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Buddhism: Details about 'Nan Tien Temple'

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Nan Tien temple (Chinese 南天; pinyin nan tian; literally: Southern Heaven) is a Buddhist temple complex located in the industrial suburb of Berkeley, on the southern outskirts of the Australian city of Wollongong, approximately 80 km south of Sydney, Australia.

It is one of the branch temples of Fo Guang Shan, founded in 1965 by Venerable Master Hsing Yun, which has over 120 branches worldwide. This is the biggest Buddhist temple in the southern hemisphere.

Fo Guang Shan Buddhism is rooted in the Mahayana tradition which emphasises that Buddhahood is within everyone's potential reach. Fo Guang Shan followers strive to bring Buddhism into daily life and aptly term their faith "Humanistic Buddhism."

It was funded by and constructed under the auspices of the Mahayana Buddhist sect known as Fo Guang Shan, and completed in 1995. The sect itself was founded in Taiwan in 1965 by Venerable Master Hsing Yun, and has 120 branches throughout the world. The site of the Australian branch's temple was reputedly chosen by Hsing Yun due to its proximity to Mount Kembla, which is said to have an auspicious resemblance to a recumbent lion. It overlooks both Mount Keira and Mount Kembla.

The Nan Tien complex was built using



traditional techniques and materials by Chinese craftsmen, but with numerous modern features. Occupying a semi-rural hillside site several square kilometres in size, and set amidst landscaped gardens, it is the largest Buddhist temple in the southern hemisphere. It also has the largest terracota tile roof of any building in the southern hemisphere.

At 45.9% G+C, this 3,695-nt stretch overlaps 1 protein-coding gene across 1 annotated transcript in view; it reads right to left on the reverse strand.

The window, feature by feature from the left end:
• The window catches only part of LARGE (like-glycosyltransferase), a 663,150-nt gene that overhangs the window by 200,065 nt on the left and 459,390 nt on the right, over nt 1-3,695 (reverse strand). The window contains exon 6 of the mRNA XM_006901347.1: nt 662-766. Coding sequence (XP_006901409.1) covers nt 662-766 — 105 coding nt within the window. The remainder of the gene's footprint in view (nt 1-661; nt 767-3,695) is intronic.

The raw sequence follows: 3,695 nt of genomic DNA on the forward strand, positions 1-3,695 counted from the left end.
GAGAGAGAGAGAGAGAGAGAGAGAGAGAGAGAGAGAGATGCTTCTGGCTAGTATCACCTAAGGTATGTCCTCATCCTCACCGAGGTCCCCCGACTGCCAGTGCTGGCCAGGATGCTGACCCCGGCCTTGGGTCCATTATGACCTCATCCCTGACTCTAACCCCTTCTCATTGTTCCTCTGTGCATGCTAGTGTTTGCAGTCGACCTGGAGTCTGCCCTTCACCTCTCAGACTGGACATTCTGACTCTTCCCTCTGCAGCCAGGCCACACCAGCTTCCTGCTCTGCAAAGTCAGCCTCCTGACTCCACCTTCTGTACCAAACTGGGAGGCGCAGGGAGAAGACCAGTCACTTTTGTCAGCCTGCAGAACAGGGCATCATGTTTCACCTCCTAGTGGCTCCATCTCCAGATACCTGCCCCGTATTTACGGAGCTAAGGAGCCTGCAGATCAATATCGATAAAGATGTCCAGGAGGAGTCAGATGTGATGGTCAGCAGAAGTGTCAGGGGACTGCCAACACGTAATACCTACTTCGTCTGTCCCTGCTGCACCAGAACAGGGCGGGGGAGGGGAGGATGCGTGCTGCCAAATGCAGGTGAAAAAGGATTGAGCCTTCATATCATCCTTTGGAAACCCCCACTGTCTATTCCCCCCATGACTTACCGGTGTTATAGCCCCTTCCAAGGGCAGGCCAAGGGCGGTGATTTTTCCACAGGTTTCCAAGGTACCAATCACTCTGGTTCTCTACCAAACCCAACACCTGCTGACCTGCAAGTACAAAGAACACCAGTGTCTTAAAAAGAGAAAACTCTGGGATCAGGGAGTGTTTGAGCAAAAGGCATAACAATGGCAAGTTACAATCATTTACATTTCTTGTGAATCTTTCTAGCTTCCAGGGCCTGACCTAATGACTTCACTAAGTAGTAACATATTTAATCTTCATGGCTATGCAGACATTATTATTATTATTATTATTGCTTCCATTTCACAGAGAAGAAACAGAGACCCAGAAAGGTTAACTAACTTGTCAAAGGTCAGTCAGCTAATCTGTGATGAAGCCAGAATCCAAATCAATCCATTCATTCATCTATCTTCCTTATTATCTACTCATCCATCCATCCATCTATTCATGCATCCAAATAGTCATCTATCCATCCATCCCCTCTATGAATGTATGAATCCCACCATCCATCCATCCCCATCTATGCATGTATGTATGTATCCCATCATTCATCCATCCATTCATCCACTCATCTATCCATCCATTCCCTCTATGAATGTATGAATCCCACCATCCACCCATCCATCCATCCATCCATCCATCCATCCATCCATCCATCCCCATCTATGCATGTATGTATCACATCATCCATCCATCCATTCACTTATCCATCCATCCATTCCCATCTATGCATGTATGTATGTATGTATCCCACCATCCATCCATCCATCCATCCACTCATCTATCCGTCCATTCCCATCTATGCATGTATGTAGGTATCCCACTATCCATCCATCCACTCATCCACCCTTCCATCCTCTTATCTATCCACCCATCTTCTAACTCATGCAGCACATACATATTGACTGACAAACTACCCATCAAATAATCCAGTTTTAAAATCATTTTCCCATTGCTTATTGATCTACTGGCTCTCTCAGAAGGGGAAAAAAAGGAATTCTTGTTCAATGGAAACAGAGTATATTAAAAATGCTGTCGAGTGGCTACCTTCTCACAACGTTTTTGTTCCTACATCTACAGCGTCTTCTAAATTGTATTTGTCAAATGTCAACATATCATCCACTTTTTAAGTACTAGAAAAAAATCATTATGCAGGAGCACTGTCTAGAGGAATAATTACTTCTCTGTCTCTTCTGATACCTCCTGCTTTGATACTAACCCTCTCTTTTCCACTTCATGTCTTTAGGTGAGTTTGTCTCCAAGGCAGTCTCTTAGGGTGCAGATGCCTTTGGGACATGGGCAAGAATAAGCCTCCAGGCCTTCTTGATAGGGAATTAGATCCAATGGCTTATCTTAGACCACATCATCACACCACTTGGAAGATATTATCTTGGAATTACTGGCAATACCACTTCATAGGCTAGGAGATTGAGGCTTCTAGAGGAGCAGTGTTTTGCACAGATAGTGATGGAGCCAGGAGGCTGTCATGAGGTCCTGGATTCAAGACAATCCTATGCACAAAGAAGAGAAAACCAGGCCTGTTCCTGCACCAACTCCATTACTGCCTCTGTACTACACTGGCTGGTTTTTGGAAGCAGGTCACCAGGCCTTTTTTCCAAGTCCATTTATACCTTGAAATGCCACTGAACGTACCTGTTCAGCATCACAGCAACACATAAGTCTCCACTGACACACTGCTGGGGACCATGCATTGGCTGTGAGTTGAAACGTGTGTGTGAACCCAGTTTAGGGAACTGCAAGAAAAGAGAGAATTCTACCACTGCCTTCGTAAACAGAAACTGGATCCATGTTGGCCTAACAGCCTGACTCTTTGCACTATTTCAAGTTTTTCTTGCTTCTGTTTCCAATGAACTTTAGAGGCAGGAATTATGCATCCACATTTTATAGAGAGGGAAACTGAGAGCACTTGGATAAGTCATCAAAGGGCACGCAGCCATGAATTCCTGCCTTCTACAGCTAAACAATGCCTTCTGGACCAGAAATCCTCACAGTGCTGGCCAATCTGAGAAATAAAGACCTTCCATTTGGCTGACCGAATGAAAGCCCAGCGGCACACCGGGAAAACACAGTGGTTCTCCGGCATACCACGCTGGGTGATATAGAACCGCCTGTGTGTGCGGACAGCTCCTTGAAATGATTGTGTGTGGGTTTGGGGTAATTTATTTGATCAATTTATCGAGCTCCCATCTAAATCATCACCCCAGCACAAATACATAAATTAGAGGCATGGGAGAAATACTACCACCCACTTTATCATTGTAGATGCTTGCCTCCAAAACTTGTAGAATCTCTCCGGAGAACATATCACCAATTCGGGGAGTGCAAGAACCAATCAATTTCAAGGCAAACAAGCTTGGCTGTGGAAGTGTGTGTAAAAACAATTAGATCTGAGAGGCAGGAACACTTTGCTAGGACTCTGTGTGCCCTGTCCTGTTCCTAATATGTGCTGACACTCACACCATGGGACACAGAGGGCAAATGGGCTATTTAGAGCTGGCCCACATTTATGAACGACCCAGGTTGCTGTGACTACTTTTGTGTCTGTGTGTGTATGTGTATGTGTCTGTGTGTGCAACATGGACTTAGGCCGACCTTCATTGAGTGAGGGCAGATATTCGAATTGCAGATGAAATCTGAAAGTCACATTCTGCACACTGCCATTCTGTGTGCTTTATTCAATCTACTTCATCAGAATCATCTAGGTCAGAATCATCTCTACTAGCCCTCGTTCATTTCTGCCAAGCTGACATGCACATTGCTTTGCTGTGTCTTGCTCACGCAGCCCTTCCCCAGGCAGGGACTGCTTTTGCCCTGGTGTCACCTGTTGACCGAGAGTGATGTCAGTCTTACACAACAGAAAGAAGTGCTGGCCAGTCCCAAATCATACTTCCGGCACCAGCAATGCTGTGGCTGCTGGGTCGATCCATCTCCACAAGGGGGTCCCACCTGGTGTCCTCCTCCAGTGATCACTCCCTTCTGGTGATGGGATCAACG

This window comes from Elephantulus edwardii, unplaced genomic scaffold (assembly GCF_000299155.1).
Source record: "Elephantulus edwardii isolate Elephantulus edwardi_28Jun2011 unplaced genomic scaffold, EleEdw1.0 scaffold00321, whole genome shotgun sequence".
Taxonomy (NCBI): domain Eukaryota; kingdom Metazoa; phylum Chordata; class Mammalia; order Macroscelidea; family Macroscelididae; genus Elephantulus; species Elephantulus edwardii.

In addition to various meeting rooms, a museum, cultural, conference and accommodation facilities and a restaurant, the Nan Tien temple complex includes two massive prayer halls (known as the Great Mercy Shrine and the Great Hero Hall) within which are located multiple monumental Buddha and Bodhisattva statues, as well as a 7 level pagoda intended to house the cremated remains of 7000 people. The front hall houses the Bodhisattva of the Thousand-Hand Kuan Yin; the main hall at the back has five statues of Buddha. Both halls have thousands of tiny statues of Buhhda on the walls. The complex also has amenities for monks, nuns and visitors, and a large garden with a pagoda.

The temple has become a new venue for tourists wishing to know more about Buddhism and Chinese culture; it frequently hosts festivals and retreats for the laity.

Nan Tien is a Chinese term, and means "southern paradise".


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This article is licensed under the GNU Free Documentation License. It uses material from the Wikipedia article "Nan_Tien_Temple". A list of the wikipedia authors can be found here.